"In your daily role of vigilance", he told his listeners, "you meet no small number of families. They arrive here from all over the world to pay homage to the Apostles, and in particular to St. Peter upon whose faith Christ founded the Church. They come to renew together their profession of this faith, ... to participate in audiences and celebrations presided by the Apostle Peter's Successor".

The Holy Father thanked the officers of the General Inspectorate for Public Security for their "constant interest in people and in the motives that animate them", as well as for their "willingness, patience and spirit of sacrifice".

He applied the vision of the family to their work, telling them to seek in each pilgrim "the face of a brother or a sister whom God has put in your path, a friend yet unknown, ... in the knowledge that we are all part of the one great human family".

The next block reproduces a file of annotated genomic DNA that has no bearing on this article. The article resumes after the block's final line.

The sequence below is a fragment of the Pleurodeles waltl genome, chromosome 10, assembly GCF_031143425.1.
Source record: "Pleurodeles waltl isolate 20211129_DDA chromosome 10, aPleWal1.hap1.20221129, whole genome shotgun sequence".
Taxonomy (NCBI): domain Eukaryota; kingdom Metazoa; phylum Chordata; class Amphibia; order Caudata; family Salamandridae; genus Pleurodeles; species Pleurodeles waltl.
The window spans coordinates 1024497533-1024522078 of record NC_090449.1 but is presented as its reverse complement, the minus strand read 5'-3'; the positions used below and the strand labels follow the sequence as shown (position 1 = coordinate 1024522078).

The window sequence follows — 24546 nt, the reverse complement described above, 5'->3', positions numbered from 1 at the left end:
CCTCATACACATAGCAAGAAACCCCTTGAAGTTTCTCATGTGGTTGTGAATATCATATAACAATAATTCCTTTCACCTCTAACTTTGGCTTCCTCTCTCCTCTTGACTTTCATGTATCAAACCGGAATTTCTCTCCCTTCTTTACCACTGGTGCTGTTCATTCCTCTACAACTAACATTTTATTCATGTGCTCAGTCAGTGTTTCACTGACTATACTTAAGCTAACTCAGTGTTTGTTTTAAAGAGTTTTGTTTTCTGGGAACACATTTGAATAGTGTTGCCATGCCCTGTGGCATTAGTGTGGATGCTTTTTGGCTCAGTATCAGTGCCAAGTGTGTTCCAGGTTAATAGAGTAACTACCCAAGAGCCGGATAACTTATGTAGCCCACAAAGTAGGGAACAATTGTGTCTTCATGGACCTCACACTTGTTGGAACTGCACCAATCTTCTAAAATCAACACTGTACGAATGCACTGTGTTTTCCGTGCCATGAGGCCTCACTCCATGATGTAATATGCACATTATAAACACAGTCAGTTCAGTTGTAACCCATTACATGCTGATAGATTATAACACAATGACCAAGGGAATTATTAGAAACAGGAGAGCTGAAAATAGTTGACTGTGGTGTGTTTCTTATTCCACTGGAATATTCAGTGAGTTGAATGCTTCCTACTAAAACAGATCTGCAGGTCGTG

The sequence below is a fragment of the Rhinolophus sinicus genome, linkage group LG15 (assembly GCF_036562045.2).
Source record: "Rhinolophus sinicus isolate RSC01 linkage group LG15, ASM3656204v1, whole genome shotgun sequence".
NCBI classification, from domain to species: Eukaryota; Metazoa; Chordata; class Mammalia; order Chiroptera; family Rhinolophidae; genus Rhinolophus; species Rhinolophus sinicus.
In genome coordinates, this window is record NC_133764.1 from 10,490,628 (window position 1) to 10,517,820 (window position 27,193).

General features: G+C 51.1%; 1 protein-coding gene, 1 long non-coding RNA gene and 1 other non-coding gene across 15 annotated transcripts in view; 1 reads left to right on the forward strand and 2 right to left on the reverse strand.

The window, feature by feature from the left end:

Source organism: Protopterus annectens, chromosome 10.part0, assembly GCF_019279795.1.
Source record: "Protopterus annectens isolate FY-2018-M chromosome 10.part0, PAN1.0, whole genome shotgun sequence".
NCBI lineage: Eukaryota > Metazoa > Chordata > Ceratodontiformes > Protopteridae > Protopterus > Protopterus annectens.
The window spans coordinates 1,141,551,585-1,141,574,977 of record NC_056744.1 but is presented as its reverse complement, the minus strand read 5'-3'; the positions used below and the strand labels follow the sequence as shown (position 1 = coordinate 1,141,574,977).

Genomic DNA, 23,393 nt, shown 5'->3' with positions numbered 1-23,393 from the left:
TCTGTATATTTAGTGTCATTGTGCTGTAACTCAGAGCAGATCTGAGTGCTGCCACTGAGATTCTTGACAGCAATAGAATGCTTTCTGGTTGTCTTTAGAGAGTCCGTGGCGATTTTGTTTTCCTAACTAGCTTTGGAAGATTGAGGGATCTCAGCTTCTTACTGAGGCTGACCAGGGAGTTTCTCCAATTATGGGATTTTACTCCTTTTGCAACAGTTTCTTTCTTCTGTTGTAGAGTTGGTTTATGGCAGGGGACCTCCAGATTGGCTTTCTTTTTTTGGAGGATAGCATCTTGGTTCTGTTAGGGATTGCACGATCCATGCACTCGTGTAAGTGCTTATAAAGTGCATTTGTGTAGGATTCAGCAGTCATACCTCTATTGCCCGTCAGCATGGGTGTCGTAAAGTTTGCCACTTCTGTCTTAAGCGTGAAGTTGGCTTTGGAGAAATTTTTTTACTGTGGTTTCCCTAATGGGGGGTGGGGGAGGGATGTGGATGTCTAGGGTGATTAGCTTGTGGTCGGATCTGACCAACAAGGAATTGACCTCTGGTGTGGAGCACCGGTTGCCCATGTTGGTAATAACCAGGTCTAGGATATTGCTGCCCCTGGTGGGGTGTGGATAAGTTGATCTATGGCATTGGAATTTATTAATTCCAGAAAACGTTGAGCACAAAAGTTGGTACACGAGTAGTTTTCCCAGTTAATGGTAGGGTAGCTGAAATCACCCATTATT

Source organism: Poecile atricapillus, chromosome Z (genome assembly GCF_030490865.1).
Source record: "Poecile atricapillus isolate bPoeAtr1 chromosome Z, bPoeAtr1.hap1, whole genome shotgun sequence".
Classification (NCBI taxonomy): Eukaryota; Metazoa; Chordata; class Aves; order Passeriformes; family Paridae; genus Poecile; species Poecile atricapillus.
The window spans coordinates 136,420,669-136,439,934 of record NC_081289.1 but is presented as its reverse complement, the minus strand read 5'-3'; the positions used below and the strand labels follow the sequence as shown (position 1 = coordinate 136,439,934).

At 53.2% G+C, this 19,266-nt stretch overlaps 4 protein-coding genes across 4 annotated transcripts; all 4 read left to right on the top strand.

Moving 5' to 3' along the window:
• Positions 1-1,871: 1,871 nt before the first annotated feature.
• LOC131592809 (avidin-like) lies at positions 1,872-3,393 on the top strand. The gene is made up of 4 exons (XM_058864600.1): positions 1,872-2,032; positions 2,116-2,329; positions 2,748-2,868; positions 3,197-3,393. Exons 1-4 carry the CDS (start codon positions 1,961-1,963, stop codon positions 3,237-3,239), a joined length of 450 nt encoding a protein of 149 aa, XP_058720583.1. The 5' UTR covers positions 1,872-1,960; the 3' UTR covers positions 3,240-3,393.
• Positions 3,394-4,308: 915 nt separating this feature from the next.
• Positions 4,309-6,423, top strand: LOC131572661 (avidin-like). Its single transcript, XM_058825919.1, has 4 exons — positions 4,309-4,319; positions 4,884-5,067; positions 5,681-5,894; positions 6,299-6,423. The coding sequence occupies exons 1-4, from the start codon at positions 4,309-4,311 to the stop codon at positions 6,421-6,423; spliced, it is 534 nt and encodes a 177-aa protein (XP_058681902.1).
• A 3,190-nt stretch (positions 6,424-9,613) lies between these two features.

The Pope cautioned that seeing people this way is only possible if the each worker is committed to recognizing God as “the ultimate source of our own life and the lives of others.”

Benedict explained that "Without this transcendent foundation, which is God, society risks becoming a mere aggregation of neighbors, and it ceases to be a community of brothers and sisters called to form one great family".

"May the Lord help you to carry out your profession", Benedict XVI concluded, "remaining ever faithful to the ideals which must constantly inspire it. Society needs people who do their duty and are aware that all work, all service conscientiously undertaken, contributes to building a more just and a truly free society".

 

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Release of hostages a demand of humanitarian rights, Colombian bishop says

CNA STAFF, Jan 11, 2008 (CNA) - The secretary general of the Bishops’ Conference of Colombia, Bishop Fabian Marulanda, said the release by the rebel group FARC of two female hostages (Carla Rojas and Consuelo González) is due to the “moral obligation to return them because their release is not a favor, it is a demand of human rights.”